There are no official MinGW-based 64-bit packages for Qt. If you're determined to build a 64-bit library, either use a Visual Studio toolchain or build Qt5 yourself as described in Qt documentation.



In the root directory of the project sources:

mkdir build_dir
cd build_dir
cmake .. # Pass -DCMAKE_PREFIX_PATH and -DCMAKE_INSTALL_PREFIX here if needed
cmake --build . --target all

This will get you the compiled library in build_dir inside your project sources. Static builds are tested on all supported platforms. Dynamic builds of libqmatrixclient are only tested on Linux at the moment; experiments with dynamic builds on Windows/macOS are welcome. Taking a look at qmc-example (used to test the library) should give you a basic idea of using libQMatrixClient; for more extensive usage check out the source code of Quaternion (the reference client built on QMatrixClient).

You can install the library with CMake:

cmake --build . --target install

This will also install cmake package config files; once this is done, you can use examples/CMakeLists.txt to compile the example with the installed library. This file is a good starting point for your own CMake-based project using libQMatrixClient. Installation of qmc-example application can be skipped by setting QMATRIXCLIENT_INSTALL_EXAMPLE to OFF.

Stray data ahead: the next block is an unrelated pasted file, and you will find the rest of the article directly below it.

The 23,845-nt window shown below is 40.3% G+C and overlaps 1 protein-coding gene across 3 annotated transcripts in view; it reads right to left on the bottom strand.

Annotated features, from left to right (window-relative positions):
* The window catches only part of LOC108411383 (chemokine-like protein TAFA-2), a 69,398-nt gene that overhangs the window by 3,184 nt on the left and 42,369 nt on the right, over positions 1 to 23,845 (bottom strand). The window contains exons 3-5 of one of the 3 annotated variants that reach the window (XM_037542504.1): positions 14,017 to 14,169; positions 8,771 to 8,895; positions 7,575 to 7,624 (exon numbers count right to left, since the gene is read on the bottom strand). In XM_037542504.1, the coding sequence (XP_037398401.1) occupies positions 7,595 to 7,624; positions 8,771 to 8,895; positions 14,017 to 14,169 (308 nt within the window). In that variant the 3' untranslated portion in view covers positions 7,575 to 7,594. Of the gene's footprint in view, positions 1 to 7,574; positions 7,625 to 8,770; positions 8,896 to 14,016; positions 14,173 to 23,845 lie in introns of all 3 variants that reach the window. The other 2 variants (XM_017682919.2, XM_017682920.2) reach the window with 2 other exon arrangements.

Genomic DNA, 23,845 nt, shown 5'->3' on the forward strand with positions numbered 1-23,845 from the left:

The library provides a .pri file with an intention to be included from a bigger project's .pro file. As a starting point you can use that will build a minimal example of library usage for you. In the root directory of the project sources:

make all

This will get you debug/qmc-example and release/qmc-example console executables that login to the Matrix server at with credentials of your choosing (pass the username and password as arguments), run a sync long-polling loop and do some tests of the library API.